Maximum server streams performance issues?
  • Hi Ben,

    I am in the process of setting up an 8 camera security system. I have been a user of Security Spy for a few years now but I haven't experimented much with the remote access features and I know some of them are relatively new. I am wondering if in your testing you have seen performance issues with multiple individuals accessing the server remotely on a different network. Ideally I am picturing that I would have one to two remote viewing stations locally (same network) at all times, and possibly two to three additional remote viewing clients (outside of local networking using iOS app) at any given time. The outside of network access through the iOS app would be maybe only a few times a day everyday, but I am certain I would like to have two local viewing stations running at all times in addition to the central hub. In your testing, have you seen any issues with multiple clients viewing the stream remotely simultaneously? Does is negatively impact performance on the main computer and will I have to account for that when deciding which Mac to purchase? I am looking at a 2017 quad-core iMac to serve as the central station, but I also understand that running 8 cameras at my desired quality requires that power and I just want to make sure that it will be able to handle both the 8 cameras, and the multiple streams from various clients, whether that is the iOS or Apple Tv App, or a second version of SecuritySpy in view mode only. Appreciate any help or advice you can offer. Love your software. Thanks.
  • Each additional stream going to a remote viewer will require a certain amount of additional CPU resource usage on your server Mac. Exactly how much is difficult to predict because it depends on many factors (resolution, frame rate, encoding format).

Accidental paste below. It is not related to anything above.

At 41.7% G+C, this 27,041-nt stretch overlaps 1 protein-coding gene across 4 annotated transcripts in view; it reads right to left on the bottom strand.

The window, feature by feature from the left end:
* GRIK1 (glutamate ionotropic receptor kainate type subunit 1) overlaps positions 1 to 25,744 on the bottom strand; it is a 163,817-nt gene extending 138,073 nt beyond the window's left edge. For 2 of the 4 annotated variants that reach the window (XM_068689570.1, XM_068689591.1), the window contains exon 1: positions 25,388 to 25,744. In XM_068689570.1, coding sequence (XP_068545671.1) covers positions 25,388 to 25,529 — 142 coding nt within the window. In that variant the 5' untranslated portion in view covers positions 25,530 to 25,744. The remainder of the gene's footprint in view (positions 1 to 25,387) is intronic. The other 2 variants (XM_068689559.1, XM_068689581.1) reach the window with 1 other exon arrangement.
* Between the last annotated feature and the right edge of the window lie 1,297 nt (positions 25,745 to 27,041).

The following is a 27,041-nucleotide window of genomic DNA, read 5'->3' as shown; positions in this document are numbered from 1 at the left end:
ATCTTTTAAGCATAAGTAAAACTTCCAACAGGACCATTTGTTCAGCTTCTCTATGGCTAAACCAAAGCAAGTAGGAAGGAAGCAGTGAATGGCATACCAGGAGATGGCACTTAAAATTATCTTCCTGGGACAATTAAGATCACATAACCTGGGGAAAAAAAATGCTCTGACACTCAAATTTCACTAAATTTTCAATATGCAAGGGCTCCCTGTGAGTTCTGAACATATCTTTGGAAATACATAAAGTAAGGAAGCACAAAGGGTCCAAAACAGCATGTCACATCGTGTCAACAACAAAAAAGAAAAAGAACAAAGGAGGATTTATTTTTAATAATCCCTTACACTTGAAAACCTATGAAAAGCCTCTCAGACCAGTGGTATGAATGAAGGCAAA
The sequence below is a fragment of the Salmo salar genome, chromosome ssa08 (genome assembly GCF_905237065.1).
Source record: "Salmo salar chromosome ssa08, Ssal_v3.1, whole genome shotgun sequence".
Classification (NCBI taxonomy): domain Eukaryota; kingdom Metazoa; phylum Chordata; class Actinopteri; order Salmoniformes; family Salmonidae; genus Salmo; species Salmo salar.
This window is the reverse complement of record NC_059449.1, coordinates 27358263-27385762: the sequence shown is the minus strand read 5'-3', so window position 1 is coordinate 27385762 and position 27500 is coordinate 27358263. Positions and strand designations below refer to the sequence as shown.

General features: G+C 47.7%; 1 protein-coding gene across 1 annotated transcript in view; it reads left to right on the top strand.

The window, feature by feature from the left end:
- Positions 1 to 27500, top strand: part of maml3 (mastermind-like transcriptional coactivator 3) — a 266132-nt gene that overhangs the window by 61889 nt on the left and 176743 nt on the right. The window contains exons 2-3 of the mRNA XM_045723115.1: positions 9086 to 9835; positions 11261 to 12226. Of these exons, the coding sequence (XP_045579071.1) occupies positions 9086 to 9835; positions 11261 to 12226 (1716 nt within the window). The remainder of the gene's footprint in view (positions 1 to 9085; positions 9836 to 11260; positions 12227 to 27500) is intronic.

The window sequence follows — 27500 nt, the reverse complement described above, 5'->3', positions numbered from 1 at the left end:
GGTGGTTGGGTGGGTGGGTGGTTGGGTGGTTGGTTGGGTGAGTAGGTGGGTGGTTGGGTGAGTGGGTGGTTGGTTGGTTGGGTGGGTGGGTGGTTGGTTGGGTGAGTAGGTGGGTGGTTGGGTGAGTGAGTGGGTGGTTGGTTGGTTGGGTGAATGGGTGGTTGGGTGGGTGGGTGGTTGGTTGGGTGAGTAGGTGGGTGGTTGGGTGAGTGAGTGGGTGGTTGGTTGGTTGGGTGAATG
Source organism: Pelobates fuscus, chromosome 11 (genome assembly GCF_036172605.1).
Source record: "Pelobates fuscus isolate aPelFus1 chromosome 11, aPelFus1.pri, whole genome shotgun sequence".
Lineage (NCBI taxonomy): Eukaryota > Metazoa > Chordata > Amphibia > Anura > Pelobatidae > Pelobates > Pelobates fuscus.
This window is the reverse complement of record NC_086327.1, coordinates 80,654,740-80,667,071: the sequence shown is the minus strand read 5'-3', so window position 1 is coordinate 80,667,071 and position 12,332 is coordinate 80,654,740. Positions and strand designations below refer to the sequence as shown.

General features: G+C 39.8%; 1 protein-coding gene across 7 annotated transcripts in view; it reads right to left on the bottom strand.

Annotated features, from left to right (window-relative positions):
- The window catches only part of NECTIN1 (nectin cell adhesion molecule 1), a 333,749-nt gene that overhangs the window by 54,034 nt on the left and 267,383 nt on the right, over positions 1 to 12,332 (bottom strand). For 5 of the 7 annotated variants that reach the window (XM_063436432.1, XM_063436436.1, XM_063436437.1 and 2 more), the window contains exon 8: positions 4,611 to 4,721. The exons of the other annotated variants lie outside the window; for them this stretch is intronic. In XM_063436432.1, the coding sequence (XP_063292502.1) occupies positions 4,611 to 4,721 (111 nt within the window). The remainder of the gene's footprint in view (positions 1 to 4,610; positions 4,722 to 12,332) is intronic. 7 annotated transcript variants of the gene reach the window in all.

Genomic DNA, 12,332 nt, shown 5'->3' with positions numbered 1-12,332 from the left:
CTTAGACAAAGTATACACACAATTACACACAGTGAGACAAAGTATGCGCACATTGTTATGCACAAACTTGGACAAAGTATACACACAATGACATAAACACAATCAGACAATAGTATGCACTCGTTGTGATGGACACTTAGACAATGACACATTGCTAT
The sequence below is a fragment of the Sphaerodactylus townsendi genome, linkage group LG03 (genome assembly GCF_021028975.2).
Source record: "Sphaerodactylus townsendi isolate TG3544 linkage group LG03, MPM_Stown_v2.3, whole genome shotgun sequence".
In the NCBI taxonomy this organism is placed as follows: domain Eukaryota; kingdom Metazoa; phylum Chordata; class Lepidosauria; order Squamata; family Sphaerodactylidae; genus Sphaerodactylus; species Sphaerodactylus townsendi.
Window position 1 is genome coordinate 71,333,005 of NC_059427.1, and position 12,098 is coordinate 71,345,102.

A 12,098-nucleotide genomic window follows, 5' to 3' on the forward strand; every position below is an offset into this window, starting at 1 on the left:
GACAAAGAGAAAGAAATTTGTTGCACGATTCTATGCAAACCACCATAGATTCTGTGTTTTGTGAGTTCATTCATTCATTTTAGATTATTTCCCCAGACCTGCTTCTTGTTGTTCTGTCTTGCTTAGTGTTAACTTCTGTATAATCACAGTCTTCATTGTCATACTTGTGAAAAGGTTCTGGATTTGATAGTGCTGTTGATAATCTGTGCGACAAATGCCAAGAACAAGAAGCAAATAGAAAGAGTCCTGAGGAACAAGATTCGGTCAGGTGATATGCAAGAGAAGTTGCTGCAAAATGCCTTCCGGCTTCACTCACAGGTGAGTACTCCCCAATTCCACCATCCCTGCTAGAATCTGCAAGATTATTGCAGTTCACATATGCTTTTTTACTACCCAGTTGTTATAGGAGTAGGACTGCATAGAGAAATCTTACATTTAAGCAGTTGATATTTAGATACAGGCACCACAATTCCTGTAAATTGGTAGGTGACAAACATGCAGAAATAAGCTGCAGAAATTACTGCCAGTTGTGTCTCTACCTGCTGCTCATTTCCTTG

For the two viewing stations that are on the same network as the cameras, I would advise you to set these up to connect directly to the cameras to receive the streams, rather than your SecuritySpy server. This avoids putting any additional load on your server. Most cameras can stream to multiple clients in this way (perhaps with a slight reduction in frame rate, but this shouldn't be a problem as you will still most likely get good performance).

    Then you just have occasional access via the iOS app - this will have a negligible impact upon server performance.

    The new iMacs are powerful machines - I think the system you are describing will perform very well. If you haven't seen it already, check out our System Requirements Calculator as this will help give you an idea of what sort of performance you can expect.

    Hope this helps!
  • Hi Ben,

    Your answer was helpful.
    Would the two viewing stations on the same network require additional licenses, or is that only if are needed to record (which they would not be)
    Also, that option may be difficult for me because I already have purchased 3 M Series Axis dome cameras and I believe they only support one h.264 stream for each camera? Please correct me if I'm wrong. Is is possible for those 3 cameras to output both h.264 and motion jpeg, with the h.264 stream going to the server or am I out of luck with those. I have two 3004 Axis dome cameras and one 3005-v dome camera.

    Thanks!
  • For any Mac that you want to use SecuritySpy for viewing-only purposes (i.e. just to display live streams and no other features), you can use an unlicensed copy of SecuritySpy for free.

    It's good that you're going for Axis cameras - these are very high quality, with excellent firmware, and I don't think you'll have a problem with three H.264 streams from these cameras. Like most Axis cameras, the spec sheets for the two models you mention say "Multiple, individually configurable streams in H.264 and Motion JPEG". Once you have had a chance to test this, please report back to confirm.
  • Ben, are the Axis cams noticeably higher quality than the Hikvision or Dahua? If so, what might a user notice after the cams are installed?

    Thanks,

    Robert
  • Hi Robert,

    Axis has a long history of high-quality IP camera products and excellent firmware, so you can be sure that when purchasing an Axis camera you are getting a quality product. Hikvision and Dahua are newer, and they seem to be aiming at a different segment of the market (lower cost higher volume). They both do have some very good products, and are both better than some other low-cost manufacturers that I could mention, but quality can be variable at times.

    If you go for Dahua or Hikvision cameras, make sure to get a model with good reviews if possible, and with Hikvision make sure to get one from a reputable outlet (e.g. use B&H, not Amazon), because these cameras are region-specific and if you purchase a Chinese-region camera outside China (so-called "grey market" products), then you may have problems with the camera and you won't get any support or firmware upgrades from Hikvision.

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